Iron ore exports to China in July were 10.5 per cent higher compared to a year earlier, but dropped significantly compared to June. Trade tensions between the two countries have been on the rise this year with barley, beef and wine exports from Australia to China in the spotlight.
China-Japan ties in steady hands if Yoshihide Suga takes over from Shinzo Abe, analysts say
Suga is the front runner in the race for his party’s leadership and would have to balance security and economic interests with China and the United States. Tokyo’s relations with Beijing expected to continue to warm under a Suga administration, observer says.
World Bank probing whether ‘Doing Business’ report was manipulated to benefit China, other nations
The World Bank is investigating allegations its global ease of doing business rankings may have been manipulated to benefit China, Saudi Arabia and two other countries. The probe follows a review that found a member of the development economics department had made changes to data used for ‘Doing Business 2020’, sources say.
COVID-19 exposes the fragility of Central Asia
Russia is also distracted as it struggles to deal with the pandemic. The Russian economy has taken a hit from the sharp decrease in global energy prices. With migrant labour opportunities drying up there, Moscow risks losing an important lever of influence over its Central Asian neighbours.
China appears well-poised to take advantage of Russia and the West’s troubles. Beijing has whitewashed its COVID-19 history, is marketing its digital tools of monitoring populations and disease to local governments and is deploying flashy humanitarian missions.
Chinese diplomats must get approval to visit US universities or meet local government officials
The new requirements are a ‘direct response to the excessive restraints already placed on our diplomats’ by China, says the US secretary of state. New rules require China’s embassy and consulates to seek permission before hosting events outside their properties with an audience larger than 50 people.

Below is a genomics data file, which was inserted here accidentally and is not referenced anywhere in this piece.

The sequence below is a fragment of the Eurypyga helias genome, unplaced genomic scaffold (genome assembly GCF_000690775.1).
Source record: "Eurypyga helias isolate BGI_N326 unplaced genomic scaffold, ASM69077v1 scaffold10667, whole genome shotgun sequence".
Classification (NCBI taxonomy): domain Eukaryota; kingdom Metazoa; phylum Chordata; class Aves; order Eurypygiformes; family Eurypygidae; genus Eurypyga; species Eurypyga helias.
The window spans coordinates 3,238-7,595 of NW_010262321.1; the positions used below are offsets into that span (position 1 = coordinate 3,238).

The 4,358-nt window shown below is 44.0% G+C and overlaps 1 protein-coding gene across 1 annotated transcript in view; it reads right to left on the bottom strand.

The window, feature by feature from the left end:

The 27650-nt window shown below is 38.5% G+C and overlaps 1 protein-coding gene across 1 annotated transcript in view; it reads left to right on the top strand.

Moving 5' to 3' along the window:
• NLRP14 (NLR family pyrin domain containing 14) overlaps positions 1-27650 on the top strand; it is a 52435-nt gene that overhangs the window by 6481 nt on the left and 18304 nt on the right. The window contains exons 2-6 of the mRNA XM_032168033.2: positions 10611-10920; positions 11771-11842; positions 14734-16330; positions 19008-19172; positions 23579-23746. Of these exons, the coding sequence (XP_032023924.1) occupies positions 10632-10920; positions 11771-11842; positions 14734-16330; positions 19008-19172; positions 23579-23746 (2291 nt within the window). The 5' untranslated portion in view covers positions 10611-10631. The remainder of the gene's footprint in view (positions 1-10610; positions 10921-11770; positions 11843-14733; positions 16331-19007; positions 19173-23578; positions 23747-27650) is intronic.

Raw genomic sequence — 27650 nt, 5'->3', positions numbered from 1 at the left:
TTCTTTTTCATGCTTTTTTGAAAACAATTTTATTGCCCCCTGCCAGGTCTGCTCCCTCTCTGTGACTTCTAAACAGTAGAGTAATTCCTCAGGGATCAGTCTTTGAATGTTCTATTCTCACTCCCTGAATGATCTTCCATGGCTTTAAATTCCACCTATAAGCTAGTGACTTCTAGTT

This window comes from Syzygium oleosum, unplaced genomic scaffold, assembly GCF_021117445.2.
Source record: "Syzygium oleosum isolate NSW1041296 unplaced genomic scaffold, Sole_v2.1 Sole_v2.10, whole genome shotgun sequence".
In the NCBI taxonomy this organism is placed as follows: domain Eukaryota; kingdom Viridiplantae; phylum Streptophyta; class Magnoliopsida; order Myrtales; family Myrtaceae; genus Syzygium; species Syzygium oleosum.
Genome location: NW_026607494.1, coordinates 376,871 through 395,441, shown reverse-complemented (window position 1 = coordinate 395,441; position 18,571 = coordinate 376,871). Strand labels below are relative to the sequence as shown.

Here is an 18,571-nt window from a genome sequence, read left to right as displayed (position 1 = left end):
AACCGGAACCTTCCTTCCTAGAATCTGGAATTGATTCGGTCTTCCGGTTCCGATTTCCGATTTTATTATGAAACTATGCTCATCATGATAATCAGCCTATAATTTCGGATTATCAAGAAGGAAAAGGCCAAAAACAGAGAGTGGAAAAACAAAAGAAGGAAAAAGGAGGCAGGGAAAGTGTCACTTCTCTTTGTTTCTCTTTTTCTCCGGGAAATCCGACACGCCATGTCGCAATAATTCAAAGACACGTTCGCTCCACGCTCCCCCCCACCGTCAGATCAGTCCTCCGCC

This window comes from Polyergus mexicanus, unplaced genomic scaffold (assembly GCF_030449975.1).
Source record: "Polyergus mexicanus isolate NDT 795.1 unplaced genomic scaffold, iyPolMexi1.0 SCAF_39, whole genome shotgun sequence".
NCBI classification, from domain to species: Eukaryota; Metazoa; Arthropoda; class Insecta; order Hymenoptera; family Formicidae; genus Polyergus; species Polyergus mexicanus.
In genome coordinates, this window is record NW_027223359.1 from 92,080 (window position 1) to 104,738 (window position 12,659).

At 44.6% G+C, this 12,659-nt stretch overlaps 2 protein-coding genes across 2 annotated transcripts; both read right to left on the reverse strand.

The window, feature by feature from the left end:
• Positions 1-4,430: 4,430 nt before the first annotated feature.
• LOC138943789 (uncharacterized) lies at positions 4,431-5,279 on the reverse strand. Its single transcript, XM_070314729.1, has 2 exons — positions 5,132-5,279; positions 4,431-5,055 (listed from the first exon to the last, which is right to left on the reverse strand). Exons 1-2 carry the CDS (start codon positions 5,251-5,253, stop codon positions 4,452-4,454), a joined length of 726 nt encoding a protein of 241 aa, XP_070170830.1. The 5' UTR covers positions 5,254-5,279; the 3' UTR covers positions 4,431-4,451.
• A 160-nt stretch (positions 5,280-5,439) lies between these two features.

U.K.’s Premier League Ends China Soccer Coverage
The U.K.’s Premier League terminated a 650 million-pound ($861.6 million) agreement for the broadcast of English soccer matches in China amid growing political tension between the two countries.
China’s Population To Drop By Half, Immigration Helps U.S. Labor Force
China’s population is projected to drop by half by 2100, calling into question the country’s future economic growth in the face of a sharp decline in its labor force. In contrast, America’s population and labor force is likely to be sustained if the Trump administration’s policy of reducing U.S. immigration level is reversed. The population of China is projected to decline from 1.4 billion in 2017 to 732 million by 2100, a drop of 48%, according to a new report published in the medical journal The Lancet and authored by University of Washington School of Medicine Professor Stein Emil Vollset and 23 coauthors. The number of people of working age in China is expected to plummet. The report forecasts a decline of 64% for China’s population aged 20–24 years. That is the prime age for a country’s military, the authors note.